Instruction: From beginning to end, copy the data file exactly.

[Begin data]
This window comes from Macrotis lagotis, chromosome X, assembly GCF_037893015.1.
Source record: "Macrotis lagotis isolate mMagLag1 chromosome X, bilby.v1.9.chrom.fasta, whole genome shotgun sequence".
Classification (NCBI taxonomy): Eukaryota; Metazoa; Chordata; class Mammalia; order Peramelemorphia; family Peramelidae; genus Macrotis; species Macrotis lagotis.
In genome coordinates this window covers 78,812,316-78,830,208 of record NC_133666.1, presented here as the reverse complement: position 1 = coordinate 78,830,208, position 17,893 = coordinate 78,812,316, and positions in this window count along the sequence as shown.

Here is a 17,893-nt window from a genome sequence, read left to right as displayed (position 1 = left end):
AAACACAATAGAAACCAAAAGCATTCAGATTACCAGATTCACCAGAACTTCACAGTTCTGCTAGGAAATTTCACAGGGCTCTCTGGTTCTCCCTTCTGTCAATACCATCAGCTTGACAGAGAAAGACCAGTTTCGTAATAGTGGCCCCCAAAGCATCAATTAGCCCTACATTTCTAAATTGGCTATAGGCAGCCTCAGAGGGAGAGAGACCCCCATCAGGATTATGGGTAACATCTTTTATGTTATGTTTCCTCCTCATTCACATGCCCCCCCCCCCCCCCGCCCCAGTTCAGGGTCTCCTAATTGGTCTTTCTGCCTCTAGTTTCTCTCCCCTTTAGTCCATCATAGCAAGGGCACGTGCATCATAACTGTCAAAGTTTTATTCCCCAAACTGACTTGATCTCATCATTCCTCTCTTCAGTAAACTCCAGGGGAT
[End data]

This window comes from Macrotis lagotis, chromosome X, assembly GCF_037893015.1.
Source record: "Macrotis lagotis isolate mMagLag1 chromosome X, bilby.v1.9.chrom.fasta, whole genome shotgun sequence".
Classification (NCBI taxonomy): Eukaryota; Metazoa; Chordata; class Mammalia; order Peramelemorphia; family Peramelidae; genus Macrotis; species Macrotis lagotis.
In genome coordinates this window covers 78,812,316-78,830,208 of record NC_133666.1, presented here as the reverse complement: position 1 = coordinate 78,830,208, position 17,893 = coordinate 78,812,316, and positions in this window count along the sequence as shown.

Here is a 17,893-nt window from a genome sequence, read left to right as displayed (position 1 = left end):
AAACACAATAGAAACCAAAAGCATTCAGATTACCAGATTCACCAGAACTTCACAGTTCTGCTAGGAAATTTCACAGGGCTCTCTGGTTCTCCCTTCTGTCAATACCATCAGCTTGACAGAGAAAGACCAGTTTCGTAATAGTGGCCCCCAAAGCATCAATTAGCCCTACATTTCTAAATTGGCTATAGGCAGCCTCAGAGGGAGAGAGACCCCCATCAGGATTATGGGTAACATCTTTTATGTTATGTTTCCTCCTCATTCACATGCCCCCCCCCCCCCCCGCCCCAGTTCAGGGTCTCCTAATTGGTCTTTCTGCCTCTAGTTTCTCTCCCCTTTAGTCCATCATAGCAAGGGCACGTGCATCATAACTGTCAAAGTTTTATTCCCCAAACTGACTTGATCTCATCATTCCTCTCTTCAGTAAACTCCAGGGGAT